After having carefully studied the replies of my antipodean friends Bill and Lachlan, I have to conclude that they have no real objection--they cannot have any real objection (who could?)--to the idea of knowing what the wind speed is, really. But they, personally, can live without knowing it, and so could I. But why should I? They choose not to consider carrying an anemometer out on the water with them; I choose to do so. (I have a compass on my boat, too, though I could probably do without it.)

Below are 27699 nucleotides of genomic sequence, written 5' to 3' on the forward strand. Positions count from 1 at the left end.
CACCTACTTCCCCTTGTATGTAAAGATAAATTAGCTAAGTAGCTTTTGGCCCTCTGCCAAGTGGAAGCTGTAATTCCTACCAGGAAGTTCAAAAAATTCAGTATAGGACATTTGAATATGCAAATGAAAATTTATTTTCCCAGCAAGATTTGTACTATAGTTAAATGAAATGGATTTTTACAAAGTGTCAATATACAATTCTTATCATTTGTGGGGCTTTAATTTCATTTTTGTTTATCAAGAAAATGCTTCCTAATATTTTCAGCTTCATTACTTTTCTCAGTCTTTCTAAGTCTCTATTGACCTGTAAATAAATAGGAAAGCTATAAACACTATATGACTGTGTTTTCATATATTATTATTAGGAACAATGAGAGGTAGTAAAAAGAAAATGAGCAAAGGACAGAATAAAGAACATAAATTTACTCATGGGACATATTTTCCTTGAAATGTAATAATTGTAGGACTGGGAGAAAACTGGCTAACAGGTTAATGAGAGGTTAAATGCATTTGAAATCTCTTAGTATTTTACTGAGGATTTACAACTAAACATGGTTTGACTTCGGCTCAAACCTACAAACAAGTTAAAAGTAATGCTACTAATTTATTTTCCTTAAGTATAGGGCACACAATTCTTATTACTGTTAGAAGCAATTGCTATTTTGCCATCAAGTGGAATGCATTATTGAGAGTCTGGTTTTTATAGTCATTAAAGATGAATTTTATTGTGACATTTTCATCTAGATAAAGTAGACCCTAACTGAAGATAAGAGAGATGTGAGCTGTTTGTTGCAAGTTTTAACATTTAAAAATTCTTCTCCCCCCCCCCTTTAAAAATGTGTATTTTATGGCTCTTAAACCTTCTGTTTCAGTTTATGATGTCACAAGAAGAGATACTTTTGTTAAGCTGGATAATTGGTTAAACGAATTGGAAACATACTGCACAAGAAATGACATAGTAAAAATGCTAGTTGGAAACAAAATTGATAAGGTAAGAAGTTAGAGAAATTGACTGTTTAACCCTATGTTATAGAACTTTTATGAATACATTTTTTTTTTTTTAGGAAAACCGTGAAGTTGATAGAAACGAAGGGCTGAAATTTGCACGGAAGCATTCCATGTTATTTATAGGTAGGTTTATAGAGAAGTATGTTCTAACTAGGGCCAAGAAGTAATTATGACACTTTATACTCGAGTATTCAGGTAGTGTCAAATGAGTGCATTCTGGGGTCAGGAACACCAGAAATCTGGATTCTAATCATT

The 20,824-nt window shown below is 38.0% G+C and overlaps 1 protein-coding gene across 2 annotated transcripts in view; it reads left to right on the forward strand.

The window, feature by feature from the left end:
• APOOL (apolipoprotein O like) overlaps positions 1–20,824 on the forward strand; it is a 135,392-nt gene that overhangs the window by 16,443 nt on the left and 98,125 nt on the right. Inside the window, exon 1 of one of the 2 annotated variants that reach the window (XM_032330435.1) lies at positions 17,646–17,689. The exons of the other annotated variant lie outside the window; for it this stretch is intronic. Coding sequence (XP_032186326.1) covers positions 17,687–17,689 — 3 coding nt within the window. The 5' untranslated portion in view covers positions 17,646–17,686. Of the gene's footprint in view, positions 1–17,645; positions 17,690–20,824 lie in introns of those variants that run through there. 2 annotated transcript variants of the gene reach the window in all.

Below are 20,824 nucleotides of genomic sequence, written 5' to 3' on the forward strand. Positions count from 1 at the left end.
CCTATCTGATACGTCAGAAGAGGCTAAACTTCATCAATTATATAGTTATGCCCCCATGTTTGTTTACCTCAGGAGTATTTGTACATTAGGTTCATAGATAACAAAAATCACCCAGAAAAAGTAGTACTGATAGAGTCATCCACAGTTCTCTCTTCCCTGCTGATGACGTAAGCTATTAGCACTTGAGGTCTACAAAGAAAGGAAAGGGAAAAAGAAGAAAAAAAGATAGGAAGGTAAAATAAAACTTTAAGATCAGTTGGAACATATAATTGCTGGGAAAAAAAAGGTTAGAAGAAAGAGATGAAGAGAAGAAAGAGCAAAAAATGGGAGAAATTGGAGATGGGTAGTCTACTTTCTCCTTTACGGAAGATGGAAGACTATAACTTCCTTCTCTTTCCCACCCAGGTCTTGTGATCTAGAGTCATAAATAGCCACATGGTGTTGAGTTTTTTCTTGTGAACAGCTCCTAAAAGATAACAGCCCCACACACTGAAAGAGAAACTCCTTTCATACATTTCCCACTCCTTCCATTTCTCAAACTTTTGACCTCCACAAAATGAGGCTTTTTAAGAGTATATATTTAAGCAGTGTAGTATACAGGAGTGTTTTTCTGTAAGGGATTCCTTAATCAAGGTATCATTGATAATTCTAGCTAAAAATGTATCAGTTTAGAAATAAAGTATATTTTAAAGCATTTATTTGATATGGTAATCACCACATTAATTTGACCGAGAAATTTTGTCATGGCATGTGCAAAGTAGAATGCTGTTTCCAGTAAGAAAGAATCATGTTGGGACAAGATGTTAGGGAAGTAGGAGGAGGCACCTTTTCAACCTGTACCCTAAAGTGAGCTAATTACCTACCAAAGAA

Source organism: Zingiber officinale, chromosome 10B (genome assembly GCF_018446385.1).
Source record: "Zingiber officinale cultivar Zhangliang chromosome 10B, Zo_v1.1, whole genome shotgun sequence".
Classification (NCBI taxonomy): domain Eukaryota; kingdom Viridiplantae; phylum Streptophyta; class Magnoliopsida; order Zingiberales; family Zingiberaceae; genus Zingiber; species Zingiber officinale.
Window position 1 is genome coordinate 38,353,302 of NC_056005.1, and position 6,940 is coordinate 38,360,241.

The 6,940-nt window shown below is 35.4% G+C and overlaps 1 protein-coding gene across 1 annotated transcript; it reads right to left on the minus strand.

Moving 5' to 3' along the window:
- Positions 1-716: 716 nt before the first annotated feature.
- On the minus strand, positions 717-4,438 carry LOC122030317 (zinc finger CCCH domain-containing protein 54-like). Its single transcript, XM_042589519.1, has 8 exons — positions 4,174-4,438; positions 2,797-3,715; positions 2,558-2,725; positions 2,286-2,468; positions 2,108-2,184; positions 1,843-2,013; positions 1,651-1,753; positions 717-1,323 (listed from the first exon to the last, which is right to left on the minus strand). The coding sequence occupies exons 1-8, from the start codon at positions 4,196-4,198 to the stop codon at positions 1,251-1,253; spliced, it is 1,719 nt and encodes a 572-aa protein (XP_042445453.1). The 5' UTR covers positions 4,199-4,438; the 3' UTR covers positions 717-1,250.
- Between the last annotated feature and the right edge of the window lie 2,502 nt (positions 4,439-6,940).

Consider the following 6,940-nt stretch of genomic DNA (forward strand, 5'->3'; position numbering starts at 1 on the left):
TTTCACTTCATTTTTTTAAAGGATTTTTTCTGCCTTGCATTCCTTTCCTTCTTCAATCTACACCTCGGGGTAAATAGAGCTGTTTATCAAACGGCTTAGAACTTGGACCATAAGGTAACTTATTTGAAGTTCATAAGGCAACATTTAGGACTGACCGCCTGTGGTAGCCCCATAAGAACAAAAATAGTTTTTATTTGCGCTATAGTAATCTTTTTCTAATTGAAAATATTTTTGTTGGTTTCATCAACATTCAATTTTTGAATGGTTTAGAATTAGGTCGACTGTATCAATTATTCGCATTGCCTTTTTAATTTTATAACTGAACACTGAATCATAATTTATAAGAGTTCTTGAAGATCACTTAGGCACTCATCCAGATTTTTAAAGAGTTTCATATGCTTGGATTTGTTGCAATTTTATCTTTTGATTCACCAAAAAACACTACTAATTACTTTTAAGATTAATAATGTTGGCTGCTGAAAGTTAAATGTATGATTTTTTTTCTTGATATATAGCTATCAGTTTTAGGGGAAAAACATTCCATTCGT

But as I obviously failed to make crystal-clear in my initial post, some paddlers do go out onto water in perfectly ordinary windy conditions thinking that they are paddling in "30- or 40-knot" winds and think they're doing just fine, because the weather report for that day said the winds would be 30 or 40 knots. And so they are led to believe, erroneously, that it's OK for them to consider paddling in 30- or 40-knot winds (and maybe lead others into paddling with them), when the truth may be that an anemometer would have told them that it was REALLY blowing just 15 or 20 knots. That's my point. It's better to know, and it's easy to know, how hard the wind is blowing, really.